INSIDE THE MIND OF B2B BUYERS: MY SUMMER READING LIST

This summer I immersed myself into the drama and intrigue of the evolving B2B Buyer. I read several recent sizzling studies and papers from a variety of sources designed to examine the state of B2B buying and how vendors stack up against the digital expectations of their targets. I have included my list of “hot reads” at the end of this post if you want to dig deeper, but here are the Cliffs notes.

Chapter 1: The Buying Center Takes Shape

Within organizations, especially midsize and up, B2B decision-makers are forming into specialized units called “buying centers” (some use the word “committee” or “group”) and they are continuing to grow in adoption. In fact, 59% of organizations report to have them formally in place1. Buying centers are large, complex and continue to grow. In larger enterprises buying centers can consist of up to 18 people on average2. Yikes!

Buying centers are made up of a diverse group of functions, roles, influence and skills across the business, and they are multi-generational. To muddy the waters further, these groups behave differently along the path to purchase depending on the size of their company and in some cases, the industries they serve. Especially in highly regulated ones like Healthcare and Financial Services.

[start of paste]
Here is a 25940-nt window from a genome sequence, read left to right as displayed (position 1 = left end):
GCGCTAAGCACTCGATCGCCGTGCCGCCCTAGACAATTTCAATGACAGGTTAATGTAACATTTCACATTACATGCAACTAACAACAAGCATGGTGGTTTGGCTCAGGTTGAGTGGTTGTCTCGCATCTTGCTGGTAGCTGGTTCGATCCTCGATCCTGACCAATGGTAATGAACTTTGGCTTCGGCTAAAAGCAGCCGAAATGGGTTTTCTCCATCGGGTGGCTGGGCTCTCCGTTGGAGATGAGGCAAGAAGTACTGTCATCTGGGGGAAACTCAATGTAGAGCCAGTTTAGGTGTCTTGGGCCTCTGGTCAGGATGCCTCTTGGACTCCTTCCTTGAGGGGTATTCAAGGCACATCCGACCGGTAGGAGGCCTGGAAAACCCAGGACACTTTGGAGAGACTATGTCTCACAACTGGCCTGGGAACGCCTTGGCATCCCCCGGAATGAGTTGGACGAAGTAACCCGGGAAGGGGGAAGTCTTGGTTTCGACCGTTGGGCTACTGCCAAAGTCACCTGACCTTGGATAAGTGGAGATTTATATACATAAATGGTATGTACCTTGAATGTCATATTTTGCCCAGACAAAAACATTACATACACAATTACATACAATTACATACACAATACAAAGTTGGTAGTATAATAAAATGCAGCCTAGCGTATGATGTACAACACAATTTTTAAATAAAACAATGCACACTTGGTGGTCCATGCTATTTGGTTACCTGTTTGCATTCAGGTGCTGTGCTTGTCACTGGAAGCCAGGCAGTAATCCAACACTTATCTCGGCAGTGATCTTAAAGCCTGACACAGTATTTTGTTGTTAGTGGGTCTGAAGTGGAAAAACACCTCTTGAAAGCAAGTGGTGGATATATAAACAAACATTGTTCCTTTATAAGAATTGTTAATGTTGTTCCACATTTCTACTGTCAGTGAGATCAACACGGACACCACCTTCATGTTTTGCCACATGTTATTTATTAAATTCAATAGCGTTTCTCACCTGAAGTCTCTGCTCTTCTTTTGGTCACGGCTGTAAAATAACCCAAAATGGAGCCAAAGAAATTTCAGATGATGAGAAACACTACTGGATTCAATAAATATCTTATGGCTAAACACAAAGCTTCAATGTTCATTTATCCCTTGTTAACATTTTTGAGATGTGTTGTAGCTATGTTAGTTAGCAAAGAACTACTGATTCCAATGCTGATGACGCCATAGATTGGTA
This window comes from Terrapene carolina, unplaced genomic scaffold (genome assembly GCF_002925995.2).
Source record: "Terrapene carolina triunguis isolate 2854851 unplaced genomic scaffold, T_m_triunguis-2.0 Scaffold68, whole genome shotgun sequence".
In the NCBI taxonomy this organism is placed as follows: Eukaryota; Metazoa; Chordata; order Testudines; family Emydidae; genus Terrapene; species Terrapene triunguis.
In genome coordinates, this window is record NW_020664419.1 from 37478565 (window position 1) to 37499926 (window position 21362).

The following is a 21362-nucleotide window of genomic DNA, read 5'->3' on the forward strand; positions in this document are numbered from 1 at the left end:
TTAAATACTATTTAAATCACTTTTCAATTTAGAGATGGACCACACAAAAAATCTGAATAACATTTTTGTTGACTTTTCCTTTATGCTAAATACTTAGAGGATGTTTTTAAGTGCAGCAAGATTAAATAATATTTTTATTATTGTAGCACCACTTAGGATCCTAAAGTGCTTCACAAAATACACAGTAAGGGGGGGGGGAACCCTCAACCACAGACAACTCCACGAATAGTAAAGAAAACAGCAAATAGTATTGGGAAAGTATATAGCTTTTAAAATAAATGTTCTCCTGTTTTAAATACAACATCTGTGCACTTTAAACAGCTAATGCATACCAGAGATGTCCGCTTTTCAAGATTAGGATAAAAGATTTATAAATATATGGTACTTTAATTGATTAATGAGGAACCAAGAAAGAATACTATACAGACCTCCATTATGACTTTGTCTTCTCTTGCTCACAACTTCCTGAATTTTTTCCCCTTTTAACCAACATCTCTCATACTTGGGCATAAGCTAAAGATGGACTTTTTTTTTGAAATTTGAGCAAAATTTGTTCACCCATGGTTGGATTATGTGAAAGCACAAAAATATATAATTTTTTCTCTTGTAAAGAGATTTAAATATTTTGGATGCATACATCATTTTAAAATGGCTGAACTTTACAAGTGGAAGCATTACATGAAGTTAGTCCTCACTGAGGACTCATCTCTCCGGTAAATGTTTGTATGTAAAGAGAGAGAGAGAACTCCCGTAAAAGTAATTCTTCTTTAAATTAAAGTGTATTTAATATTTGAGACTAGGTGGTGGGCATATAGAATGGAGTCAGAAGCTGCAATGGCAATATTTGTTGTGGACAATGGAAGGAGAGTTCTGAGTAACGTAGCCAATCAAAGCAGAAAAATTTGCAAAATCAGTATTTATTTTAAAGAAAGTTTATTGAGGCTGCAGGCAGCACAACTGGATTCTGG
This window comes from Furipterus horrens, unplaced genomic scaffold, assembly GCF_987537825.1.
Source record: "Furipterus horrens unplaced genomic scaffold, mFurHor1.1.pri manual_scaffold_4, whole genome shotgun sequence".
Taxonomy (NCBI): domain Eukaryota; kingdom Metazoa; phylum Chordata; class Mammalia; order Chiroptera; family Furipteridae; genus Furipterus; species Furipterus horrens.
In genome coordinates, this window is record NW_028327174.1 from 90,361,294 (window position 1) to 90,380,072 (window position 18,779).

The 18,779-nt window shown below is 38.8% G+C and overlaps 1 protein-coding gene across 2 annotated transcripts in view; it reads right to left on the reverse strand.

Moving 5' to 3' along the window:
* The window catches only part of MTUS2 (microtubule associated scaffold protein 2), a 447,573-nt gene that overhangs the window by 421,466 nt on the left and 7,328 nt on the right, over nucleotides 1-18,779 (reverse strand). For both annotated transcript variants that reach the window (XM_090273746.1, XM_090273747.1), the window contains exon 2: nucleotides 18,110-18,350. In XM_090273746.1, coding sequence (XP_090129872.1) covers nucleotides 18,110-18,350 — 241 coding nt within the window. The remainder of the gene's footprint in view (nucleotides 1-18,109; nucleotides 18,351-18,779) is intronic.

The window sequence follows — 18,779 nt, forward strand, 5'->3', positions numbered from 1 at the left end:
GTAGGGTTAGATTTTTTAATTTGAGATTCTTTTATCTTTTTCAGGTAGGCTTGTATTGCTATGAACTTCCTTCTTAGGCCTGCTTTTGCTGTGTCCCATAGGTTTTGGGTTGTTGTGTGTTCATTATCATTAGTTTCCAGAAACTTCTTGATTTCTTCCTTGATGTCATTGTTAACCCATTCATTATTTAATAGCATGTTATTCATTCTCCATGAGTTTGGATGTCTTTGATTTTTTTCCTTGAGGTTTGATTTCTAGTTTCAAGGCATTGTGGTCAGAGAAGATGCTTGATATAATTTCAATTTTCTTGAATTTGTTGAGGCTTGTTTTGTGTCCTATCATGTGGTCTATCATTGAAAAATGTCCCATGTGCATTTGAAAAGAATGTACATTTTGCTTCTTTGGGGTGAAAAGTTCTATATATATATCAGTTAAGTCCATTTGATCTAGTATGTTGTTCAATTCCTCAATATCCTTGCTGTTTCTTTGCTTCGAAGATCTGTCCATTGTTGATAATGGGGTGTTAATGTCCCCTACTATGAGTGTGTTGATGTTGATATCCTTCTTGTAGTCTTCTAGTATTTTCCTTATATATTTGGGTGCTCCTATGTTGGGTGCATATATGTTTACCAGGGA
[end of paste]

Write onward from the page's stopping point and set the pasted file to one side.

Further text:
Chapter 2: B2B Buyers are Stressed Out

B2B buyers are under immense pressure to procure the right technologies and services so that their companies can innovate and stay relevant. And, when the only constant is change, they are forced to regularly stop and start the process depending on the executive priority du jour. These factors add up to an increasing aversion towards risk.

86% purchase decisions are often accelerated or put on hold based on changing biz priorities1.

In some organizations, buyers are becoming agents of change and are the gatekeepers to the C-Suite. Information such as timing and ease of implementation are just as important as TCO and ROI when creating the short list, which is a shift for non IT buyers.

Chapter 3: The Consideration Phase is Grueling

B2B companies are taking a page from their B2C counterparts to help guide their decision-making. Specifically, they are relying more heavily on peer validation and other third-party sources through digital channels (Frankly, they don’t trust vendors, but more on that in the next chapter).

They go through a laborious vetting of vendors, partners, products and services and find it difficult to make apples to apples comparisons. Buyers want to leverage a variety of third-party sources such as analysts and peers. Peer reviews are the number one trusted source of information across all studies and buyer roles. However, this kind of information can be hard to access.

Despite that most customers are happy with their products, only 40% recommended the products to their peers and only 25% wrote an online review.3

99% of buyers value product reviews, but only 60% of content marketers make them a priority.4

Chapter 4: The Buyer and Vendor Gap Runs Deep